Nicholas (nwhyte) wrote,
Nicholas
nwhyte

Speaking in tongues

I was disappointed with the difficulty I had in reading a short book in French last year, and my heart sank both last week and today when I realised that a business meeting I had expected would be in English was actually going to be in French. I can use French OK for chatting to Francophone neighbours, taxi driver and restaurant staff in Brussels, or for shopping in Wallonia (the nearest open supermarket on Sunday afternoons is in Hamme-Mille), but doing more significant stuff is a bit daunting.

But in fact it was fine. It helped that neither interlocutor was French or Belgian, so perhaps more merciful to non-native speakers, and that my programme assistant, whose native language is Spanish, has much better French than I do and was present in case of communications breakdown. The only tricky moment was in last week's meeting, where we were talking to a diplomat from a non-European Francophone country, who has only recently arrived in Brussels; I completely threw him when I said "nonante" rather than "quatre-vingt-dix", meaning "ninety". (We Belgians also say "septante" rather than "soixante-dix" for "seventy"; Swiss Francophones do the same.) I was unapologetic; it's not just local slang, it's officially written on my son's birth certificate ("L'année mille neuf cent nonante neuf", ie 1999).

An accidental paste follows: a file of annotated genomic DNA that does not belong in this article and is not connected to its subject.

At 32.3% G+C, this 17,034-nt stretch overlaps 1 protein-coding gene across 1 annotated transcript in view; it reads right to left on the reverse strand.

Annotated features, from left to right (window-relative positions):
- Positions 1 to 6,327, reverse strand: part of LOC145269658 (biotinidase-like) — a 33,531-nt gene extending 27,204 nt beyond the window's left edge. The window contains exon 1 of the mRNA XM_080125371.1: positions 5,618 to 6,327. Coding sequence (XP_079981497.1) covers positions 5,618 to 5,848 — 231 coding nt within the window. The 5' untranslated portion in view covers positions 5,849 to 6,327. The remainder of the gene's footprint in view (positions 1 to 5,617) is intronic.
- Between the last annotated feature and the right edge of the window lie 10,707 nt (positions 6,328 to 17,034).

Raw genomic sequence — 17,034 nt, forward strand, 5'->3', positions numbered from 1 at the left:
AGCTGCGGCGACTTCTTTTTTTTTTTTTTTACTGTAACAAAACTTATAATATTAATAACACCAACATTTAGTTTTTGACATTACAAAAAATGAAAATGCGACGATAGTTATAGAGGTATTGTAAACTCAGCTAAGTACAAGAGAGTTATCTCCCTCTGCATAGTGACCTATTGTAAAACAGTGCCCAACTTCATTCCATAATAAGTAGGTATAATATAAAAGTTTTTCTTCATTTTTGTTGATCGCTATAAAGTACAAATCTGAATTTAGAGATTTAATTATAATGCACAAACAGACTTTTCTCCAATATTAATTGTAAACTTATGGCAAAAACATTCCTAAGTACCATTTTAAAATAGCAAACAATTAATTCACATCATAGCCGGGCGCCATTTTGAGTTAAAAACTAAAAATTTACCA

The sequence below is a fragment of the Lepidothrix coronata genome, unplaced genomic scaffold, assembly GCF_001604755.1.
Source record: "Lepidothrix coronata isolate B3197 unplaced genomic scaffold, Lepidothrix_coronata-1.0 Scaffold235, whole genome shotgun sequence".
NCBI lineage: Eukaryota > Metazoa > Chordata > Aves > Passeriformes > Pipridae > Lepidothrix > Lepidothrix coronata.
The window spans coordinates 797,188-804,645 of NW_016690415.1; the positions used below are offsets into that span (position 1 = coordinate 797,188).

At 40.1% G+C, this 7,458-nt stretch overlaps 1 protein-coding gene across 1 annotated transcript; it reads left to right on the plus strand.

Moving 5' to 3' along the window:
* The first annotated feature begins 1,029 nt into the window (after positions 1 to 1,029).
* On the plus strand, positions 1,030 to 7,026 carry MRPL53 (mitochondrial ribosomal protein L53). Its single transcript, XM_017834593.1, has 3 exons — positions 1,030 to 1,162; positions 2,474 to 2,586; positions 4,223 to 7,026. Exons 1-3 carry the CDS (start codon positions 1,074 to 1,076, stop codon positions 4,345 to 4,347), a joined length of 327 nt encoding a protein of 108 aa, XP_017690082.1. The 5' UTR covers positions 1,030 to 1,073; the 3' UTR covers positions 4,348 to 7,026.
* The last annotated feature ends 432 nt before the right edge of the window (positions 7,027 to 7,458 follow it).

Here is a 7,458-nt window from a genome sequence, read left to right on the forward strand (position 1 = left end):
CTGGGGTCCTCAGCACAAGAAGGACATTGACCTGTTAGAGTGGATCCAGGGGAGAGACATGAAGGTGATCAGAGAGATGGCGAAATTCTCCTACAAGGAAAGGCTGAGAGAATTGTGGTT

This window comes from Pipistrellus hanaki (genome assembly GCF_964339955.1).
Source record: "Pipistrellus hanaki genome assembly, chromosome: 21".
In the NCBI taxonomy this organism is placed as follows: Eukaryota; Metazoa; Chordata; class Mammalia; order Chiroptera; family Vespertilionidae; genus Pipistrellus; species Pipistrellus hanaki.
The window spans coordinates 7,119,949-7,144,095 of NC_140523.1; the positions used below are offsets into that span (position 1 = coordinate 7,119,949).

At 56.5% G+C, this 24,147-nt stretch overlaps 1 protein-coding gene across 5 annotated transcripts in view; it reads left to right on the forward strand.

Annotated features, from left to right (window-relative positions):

I remember when Anne and I first visited Brussels on holiday, long before we moved here, and the bus driver told us the fare, moving from his own word to French French to Dutch/Flemish to English: "Septante! Soixante-dix! Zeventig! Seventy!" In how many other cities would a bus conductor know to ask for a fare in three and a half languages?
short
Tags: world: belgium
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